While COVID-19 may have prevented usual birthday celebrations, there was no stopping RAAF Amberley’s “Dauntless” personnel from commemorating No. 23 Squadron’s 83 years of esteemed history this month.

Commanding Officer of No. 23 Squadron Wing Commander Mark Thompson, along with Squadron Warrant Officer Mike McDonnell, have been promoting snippets of No. 23 Squadron’s history to unit personnel in lieu of a more formal birthday event, usually held on May 3.

“This has been a squadron anniversary like no other I have experienced,” Wing Commander Thompson said. 

“While we could not gather together for a formal celebration, we believe it’s important for our members to have the opportunity to learn more about the history of their squadron. 

“The contribution our squadron has made since its formation prior to the commencement of the Second World War is significant and should not be forgotten. 

“Even in the face of COVID-19, we felt it appropriate for our cooks to prepare an anniversary cake to mark the important milestone.”

Corporal John Hancock and Aircraftwoman Kelly O’Brien spent three days creating the 10kg red velvet, chocolate and white truffle masterpiece, complete with the head of a Leopard and “Dauntless” written underneath. The cake was cut and safely distributed in takeaway containers to squadron members, along with a series of emails highlighting important moments in the squadron’s history.

No. 23 (City of Brisbane) Squadron was officially formed in 1937 and in 1939 was based at Archerfield as a reconnaissance and training unit with Avro Anson aircraft.

It was progressively re-equipped with Wirraway and Hudson aircraft at the outbreak of World War II, then with Vultee Vengeance aircraft in 1943 and B-24 Liberator aircraft in 1944. From 1944 until the Japanese surrender, No. 23 Squadron conducted strike and bombing operations out of Darwin and later Morotai, on land and maritime targets, including Balikpapan.

While we could not gather together for a formal celebration, we believe it’s important for our members to have the opportunity to learn more about the history of their squadron.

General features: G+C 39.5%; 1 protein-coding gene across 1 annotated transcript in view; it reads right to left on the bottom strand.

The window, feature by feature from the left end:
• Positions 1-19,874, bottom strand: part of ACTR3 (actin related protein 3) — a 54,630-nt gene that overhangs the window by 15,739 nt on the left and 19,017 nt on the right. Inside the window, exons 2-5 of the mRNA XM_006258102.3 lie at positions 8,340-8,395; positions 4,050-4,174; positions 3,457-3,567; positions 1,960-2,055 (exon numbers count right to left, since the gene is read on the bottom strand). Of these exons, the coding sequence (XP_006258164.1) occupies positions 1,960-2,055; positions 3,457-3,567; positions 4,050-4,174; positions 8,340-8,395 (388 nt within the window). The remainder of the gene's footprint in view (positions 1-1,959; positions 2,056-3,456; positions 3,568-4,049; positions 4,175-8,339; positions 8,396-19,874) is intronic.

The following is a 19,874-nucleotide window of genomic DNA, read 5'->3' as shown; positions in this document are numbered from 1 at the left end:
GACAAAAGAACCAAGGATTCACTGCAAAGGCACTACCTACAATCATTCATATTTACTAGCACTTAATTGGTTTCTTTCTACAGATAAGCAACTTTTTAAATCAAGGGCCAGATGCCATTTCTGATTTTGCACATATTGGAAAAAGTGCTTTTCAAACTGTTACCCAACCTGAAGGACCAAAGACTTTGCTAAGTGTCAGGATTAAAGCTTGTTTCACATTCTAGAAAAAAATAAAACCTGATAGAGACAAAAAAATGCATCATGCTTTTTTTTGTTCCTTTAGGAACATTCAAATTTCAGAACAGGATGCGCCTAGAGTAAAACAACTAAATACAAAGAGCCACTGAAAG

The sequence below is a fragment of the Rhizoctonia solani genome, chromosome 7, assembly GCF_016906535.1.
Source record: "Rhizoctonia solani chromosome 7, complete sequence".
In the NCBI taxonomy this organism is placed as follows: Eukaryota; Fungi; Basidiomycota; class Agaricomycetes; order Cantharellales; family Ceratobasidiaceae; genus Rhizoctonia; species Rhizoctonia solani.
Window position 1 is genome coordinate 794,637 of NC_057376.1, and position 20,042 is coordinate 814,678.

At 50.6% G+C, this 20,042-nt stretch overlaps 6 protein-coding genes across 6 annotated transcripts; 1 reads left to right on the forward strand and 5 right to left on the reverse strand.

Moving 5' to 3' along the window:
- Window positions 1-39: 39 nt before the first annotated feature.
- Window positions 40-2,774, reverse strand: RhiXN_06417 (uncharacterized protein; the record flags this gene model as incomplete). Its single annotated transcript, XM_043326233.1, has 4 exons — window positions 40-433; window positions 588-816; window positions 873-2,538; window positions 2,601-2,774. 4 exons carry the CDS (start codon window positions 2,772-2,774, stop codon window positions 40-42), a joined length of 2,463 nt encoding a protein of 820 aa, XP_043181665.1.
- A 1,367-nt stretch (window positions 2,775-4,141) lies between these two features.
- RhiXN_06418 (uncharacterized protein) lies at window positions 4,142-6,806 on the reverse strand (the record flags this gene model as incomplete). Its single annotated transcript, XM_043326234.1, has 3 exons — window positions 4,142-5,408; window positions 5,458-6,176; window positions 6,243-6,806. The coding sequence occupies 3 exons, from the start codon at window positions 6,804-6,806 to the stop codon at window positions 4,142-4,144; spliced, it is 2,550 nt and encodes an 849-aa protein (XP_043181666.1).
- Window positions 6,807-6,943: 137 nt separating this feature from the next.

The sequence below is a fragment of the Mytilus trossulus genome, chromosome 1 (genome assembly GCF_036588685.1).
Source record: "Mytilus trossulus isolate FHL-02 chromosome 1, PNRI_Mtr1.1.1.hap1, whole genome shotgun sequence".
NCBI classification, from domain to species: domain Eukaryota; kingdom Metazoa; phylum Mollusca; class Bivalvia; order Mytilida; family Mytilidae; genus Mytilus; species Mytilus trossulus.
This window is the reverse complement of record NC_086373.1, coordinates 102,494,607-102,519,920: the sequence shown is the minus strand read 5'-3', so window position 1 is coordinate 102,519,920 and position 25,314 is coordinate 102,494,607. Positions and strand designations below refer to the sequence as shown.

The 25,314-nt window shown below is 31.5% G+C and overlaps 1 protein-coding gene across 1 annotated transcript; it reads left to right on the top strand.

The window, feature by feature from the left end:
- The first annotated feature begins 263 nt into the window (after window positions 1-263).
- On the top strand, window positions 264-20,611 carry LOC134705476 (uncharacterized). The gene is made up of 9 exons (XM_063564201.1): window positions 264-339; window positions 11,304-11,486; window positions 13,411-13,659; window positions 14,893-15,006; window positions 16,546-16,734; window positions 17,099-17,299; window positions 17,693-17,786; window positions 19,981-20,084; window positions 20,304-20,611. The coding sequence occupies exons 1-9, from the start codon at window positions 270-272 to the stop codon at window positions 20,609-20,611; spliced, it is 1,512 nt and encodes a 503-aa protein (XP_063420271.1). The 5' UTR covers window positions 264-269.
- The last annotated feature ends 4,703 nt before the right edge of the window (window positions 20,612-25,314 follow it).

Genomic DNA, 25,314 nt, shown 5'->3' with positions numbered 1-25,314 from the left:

At the end of World War II, No. 23 Squadron withdrew to Tocumwal, NSW, for demobilisation before relocating to Amberley and in February 1948 was redesignated as No. 6 (Bomber) Squadron. In the following April, No. 23 Squadron was reformed at Archerfield as “No. 23 (City of Brisbane) Citizen’s Air Force (Fighter) Squadron” and equipped with Mustang fighters.  

Flying operations ceased in 1960 and the squadron was re-tasked as an “auxiliary squadron”. Again, in 1980, No. 23 Squadron was re-tasked as an “RAAF Active Reserve” Unit to "train members to contribute to contemporary Australian Defence Force Operations". 

In July 2010, No. 23 Squadron was reinstated as a “RAAF Operational Squadron” and tasked with its current responsibility for airbase operations support at RAAF Amberley. 

Nobody is prouder of No. 23 Squadron than Warrant Officer (retd) George Hatchman, the squadron’s official historian.

“The personnel of No. 23 Squadron have always been held in high regard. Interestingly, No. 23 Squadron’s first commanding officer had served in the trenches of Gallipoli, so we all came from good stock,” Mr Hatchman said. 

“I know this thanks to my research and recent meetings with the man we believe is our squadron’s oldest living member - ex-WWII 23 Squadron airman 98-year-old Leading Aircraftman Esdale Davis, who enlisted into the RAAF at Archerfield 79 years ago on May 14, 1941.

“Mr Esdale now resides in an aged care home at Bethania, south of Brisbane.

“He is a proud former member of our squadron and I am disappointed I wasn’t able to take him some birthday cake because of COVID-19. Hopefully next year!”